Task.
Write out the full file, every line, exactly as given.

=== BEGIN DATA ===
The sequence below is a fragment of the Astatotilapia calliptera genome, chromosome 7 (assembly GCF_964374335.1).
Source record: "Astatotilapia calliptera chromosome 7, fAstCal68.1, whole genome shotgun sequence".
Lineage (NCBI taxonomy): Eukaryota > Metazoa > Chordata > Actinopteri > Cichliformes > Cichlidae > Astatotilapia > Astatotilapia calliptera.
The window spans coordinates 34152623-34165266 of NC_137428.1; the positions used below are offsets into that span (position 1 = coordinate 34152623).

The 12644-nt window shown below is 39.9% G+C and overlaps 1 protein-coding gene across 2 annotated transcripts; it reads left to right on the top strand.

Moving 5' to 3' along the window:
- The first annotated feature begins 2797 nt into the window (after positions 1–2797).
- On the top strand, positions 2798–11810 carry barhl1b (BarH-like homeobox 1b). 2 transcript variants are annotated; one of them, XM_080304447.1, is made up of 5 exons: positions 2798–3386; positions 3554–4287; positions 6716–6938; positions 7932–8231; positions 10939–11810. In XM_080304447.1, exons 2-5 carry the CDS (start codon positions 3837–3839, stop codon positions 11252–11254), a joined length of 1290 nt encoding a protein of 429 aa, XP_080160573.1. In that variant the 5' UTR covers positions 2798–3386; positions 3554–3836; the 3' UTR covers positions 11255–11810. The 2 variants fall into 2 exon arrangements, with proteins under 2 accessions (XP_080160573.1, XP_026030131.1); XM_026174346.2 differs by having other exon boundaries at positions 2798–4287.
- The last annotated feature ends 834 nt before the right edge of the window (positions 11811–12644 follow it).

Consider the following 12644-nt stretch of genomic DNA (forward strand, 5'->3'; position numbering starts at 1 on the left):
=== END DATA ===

The sequence below is a fragment of the Astatotilapia calliptera genome, chromosome 7 (assembly GCF_964374335.1).
Source record: "Astatotilapia calliptera chromosome 7, fAstCal68.1, whole genome shotgun sequence".
Lineage (NCBI taxonomy): Eukaryota > Metazoa > Chordata > Actinopteri > Cichliformes > Cichlidae > Astatotilapia > Astatotilapia calliptera.
The window spans coordinates 34152623-34165266 of NC_137428.1; the positions used below are offsets into that span (position 1 = coordinate 34152623).

The 12644-nt window shown below is 39.9% G+C and overlaps 1 protein-coding gene across 2 annotated transcripts; it reads left to right on the top strand.

Moving 5' to 3' along the window:
- The first annotated feature begins 2797 nt into the window (after positions 1–2797).
- On the top strand, positions 2798–11810 carry barhl1b (BarH-like homeobox 1b). 2 transcript variants are annotated; one of them, XM_080304447.1, is made up of 5 exons: positions 2798–3386; positions 3554–4287; positions 6716–6938; positions 7932–8231; positions 10939–11810. In XM_080304447.1, exons 2-5 carry the CDS (start codon positions 3837–3839, stop codon positions 11252–11254), a joined length of 1290 nt encoding a protein of 429 aa, XP_080160573.1. In that variant the 5' UTR covers positions 2798–3386; positions 3554–3836; the 3' UTR covers positions 11255–11810. The 2 variants fall into 2 exon arrangements, with proteins under 2 accessions (XP_080160573.1, XP_026030131.1); XM_026174346.2 differs by having other exon boundaries at positions 2798–4287.
- The last annotated feature ends 834 nt before the right edge of the window (positions 11811–12644 follow it).

Consider the following 12644-nt stretch of genomic DNA (forward strand, 5'->3'; position numbering starts at 1 on the left):